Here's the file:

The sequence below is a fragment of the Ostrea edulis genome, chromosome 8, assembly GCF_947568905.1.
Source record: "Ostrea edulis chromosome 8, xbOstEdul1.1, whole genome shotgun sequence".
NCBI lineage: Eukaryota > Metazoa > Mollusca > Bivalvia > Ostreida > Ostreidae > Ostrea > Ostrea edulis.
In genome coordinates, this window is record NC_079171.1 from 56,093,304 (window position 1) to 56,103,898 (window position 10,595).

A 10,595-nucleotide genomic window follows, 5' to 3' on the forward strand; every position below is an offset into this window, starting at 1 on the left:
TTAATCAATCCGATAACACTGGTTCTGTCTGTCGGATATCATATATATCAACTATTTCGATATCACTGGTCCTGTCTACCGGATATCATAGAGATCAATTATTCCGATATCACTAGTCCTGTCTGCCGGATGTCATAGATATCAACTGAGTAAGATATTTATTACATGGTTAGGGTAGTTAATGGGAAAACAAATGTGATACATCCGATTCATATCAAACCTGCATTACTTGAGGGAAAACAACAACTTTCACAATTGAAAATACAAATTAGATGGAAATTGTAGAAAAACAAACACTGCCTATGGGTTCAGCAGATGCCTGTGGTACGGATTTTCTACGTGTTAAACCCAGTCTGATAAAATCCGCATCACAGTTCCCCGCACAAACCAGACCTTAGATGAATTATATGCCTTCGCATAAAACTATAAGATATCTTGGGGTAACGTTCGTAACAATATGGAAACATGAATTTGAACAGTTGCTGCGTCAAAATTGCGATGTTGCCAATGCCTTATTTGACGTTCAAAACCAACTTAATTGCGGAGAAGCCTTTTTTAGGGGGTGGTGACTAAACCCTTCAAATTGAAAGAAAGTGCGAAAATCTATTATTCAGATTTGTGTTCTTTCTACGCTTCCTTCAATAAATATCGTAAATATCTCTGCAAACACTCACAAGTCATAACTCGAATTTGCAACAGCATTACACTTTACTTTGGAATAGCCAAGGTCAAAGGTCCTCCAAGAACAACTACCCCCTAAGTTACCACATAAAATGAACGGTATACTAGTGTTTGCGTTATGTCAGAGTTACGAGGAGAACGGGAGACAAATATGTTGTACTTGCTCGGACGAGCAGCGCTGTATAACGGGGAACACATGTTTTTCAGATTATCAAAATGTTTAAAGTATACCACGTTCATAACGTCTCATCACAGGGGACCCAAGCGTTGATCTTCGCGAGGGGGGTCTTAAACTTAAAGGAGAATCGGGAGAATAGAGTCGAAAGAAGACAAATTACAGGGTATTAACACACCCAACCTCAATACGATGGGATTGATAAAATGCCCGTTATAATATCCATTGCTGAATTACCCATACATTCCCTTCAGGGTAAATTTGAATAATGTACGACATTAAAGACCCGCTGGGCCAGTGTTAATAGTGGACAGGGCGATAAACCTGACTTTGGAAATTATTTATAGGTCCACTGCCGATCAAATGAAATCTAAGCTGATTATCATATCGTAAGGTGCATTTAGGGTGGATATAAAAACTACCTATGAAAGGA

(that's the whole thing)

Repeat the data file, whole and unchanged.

The sequence below is a fragment of the Ostrea edulis genome, chromosome 8, assembly GCF_947568905.1.
Source record: "Ostrea edulis chromosome 8, xbOstEdul1.1, whole genome shotgun sequence".
NCBI lineage: Eukaryota > Metazoa > Mollusca > Bivalvia > Ostreida > Ostreidae > Ostrea > Ostrea edulis.
In genome coordinates, this window is record NC_079171.1 from 56,093,304 (window position 1) to 56,103,898 (window position 10,595).

A 10,595-nucleotide genomic window follows, 5' to 3' on the forward strand; every position below is an offset into this window, starting at 1 on the left:
TTAATCAATCCGATAACACTGGTTCTGTCTGTCGGATATCATATATATCAACTATTTCGATATCACTGGTCCTGTCTACCGGATATCATAGAGATCAATTATTCCGATATCACTAGTCCTGTCTGCCGGATGTCATAGATATCAACTGAGTAAGATATTTATTACATGGTTAGGGTAGTTAATGGGAAAACAAATGTGATACATCCGATTCATATCAAACCTGCATTACTTGAGGGAAAACAACAACTTTCACAATTGAAAATACAAATTAGATGGAAATTGTAGAAAAACAAACACTGCCTATGGGTTCAGCAGATGCCTGTGGTACGGATTTTCTACGTGTTAAACCCAGTCTGATAAAATCCGCATCACAGTTCCCCGCACAAACCAGACCTTAGATGAATTATATGCCTTCGCATAAAACTATAAGATATCTTGGGGTAACGTTCGTAACAATATGGAAACATGAATTTGAACAGTTGCTGCGTCAAAATTGCGATGTTGCCAATGCCTTATTTGACGTTCAAAACCAACTTAATTGCGGAGAAGCCTTTTTTAGGGGGTGGTGACTAAACCCTTCAAATTGAAAGAAAGTGCGAAAATCTATTATTCAGATTTGTGTTCTTTCTACGCTTCCTTCAATAAATATCGTAAATATCTCTGCAAACACTCACAAGTCATAACTCGAATTTGCAACAGCATTACACTTTACTTTGGAATAGCCAAGGTCAAAGGTCCTCCAAGAACAACTACCCCCTAAGTTACCACATAAAATGAACGGTATACTAGTGTTTGCGTTATGTCAGAGTTACGAGGAGAACGGGAGACAAATATGTTGTACTTGCTCGGACGAGCAGCGCTGTATAACGGGGAACACATGTTTTTCAGATTATCAAAATGTTTAAAGTATACCACGTTCATAACGTCTCATCACAGGGGACCCAAGCGTTGATCTTCGCGAGGGGGGTCTTAAACTTAAAGGAGAATCGGGAGAATAGAGTCGAAAGAAGACAAATTACAGGGTATTAACACACCCAACCTCAATACGATGGGATTGATAAAATGCCCGTTATAATATCCATTGCTGAATTACCCATACATTCCCTTCAGGGTAAATTTGAATAATGTACGACATTAAAGACCCGCTGGGCCAGTGTTAATAGTGGACAGGGCGATAAACCTGACTTTGGAAATTATTTATAGGTCCACTGCCGATCAAATGAAATCTAAGCTGATTATCATATCGTAAGGTGCATTTAGGGTGGATATAAAAACTACCTATGAAAGGA